Ms. Montgomery has bipolar disorder, temporal lobe epilepsy, complex post-traumatic stress disorder, dissociative disorder, psychosis, traumatic brain injury and most likely fetal alcohol syndrome. She was born into a family rife with mental illness, including schizophrenia, bipolar disorder and depression. Ms. Montgomery’s mother, Judy Shaughnessy, claimed to have been sexually assaulted by her father.
Ms. Montgomery’s own father left when she was a toddler. Her family moved every year, sometimes more than that — to Washington, Kansas, Colorado, back to Kansas. She was abused by her mother in extreme and sadistic ways, according to court documents and mitigation investigations with nearly 450 family members, neighbors, lawyers, social workers and teachers, most done only at the behest of the post-conviction attorneys.
She was forced to sit for hours in a highchair if she didn’t finish her food. Ms. Shaughnessy so regularly covered her daughter’s mouth with duct tape to keep her quiet, Lisa learned not to cry. Ms. Shaughnessy told an investigator that Lisa’s first words were, “Don’t spank me. It hurts.”
Lisa’s stepfather, Jack Kleiner, began to sexually assault her when she was around 13. He built a shed-like room with its own entrance on the side of the family’s trailer outside Tulsa, Okla., and kept Ms. Montgomery there. Ms. Montgomery’s post-conviction team learned that Mr. Kleiner, who was a rampant alcoholic, would bring friends over to rape her, often for hours, often three at once. Ms. Shaughnessy also began to prostitute her daughter to offset bills for plumbing and electric work. (She refused to speak to her daughter’s post-conviction counsel, and has since died.)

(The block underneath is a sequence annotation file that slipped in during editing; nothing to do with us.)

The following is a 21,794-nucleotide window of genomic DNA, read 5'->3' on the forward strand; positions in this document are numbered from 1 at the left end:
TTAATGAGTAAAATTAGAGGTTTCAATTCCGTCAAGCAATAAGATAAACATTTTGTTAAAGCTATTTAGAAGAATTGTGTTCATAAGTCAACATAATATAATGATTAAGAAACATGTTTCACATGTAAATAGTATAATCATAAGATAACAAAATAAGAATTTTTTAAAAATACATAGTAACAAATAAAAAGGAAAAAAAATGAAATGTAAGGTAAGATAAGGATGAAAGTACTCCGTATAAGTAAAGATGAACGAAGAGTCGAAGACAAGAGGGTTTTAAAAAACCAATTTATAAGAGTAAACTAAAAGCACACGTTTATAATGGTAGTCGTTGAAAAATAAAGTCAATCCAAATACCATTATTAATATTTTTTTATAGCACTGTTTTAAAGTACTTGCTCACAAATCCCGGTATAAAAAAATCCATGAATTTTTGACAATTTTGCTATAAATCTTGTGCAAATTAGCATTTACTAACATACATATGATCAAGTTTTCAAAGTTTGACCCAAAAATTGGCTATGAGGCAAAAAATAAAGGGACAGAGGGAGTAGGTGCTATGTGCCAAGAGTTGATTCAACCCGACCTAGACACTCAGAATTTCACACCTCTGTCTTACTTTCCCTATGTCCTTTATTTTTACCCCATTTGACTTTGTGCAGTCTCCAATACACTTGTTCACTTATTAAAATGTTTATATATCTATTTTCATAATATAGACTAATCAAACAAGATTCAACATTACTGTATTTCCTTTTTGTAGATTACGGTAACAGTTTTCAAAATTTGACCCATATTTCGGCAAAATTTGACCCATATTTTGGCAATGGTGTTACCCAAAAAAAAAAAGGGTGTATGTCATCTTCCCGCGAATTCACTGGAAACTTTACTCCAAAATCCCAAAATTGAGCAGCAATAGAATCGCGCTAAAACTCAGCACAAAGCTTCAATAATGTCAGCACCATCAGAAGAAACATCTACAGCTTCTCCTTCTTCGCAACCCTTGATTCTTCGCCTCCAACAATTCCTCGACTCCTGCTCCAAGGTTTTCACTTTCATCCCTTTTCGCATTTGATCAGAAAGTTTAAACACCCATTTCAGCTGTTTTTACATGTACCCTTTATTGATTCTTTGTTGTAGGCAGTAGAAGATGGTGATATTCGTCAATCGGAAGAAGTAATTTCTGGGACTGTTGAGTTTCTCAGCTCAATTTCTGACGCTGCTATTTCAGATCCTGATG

Before he died in 2009, Mr. Kleiner videotaped a statement denying the abuse, but his employer testified that Mr. Kleiner had admitted to raping Ms. Montgomery. Her half brother Teddy Kleiner confirmed that their mother would make the other kids go outside while she was being raped (his statement wasn’t made until 2013).
The jury in her 2007 trial heard very little of any of this. Ms. Montgomery’s male attorneys failed to offer a comprehensive picture of her decades of torture. Instead, they suggested that her other half brother Tommy Kleiner was the actual killer, despite having his own probation officer as his alibi.
The jury never saw the M.R.I. scans of Ms. Montgomery’s brain, which showed tissue loss in her parietal lobe and limbic structures, and larger-than-normal ventricles, which indicate brain damage. They never saw the PET scans, which showed an abnormal pattern of cerebral metabolism indicative of brain dysfunction. These areas can be affected by traumatic experiences and are responsible for regulating social and emotional behavior and memory.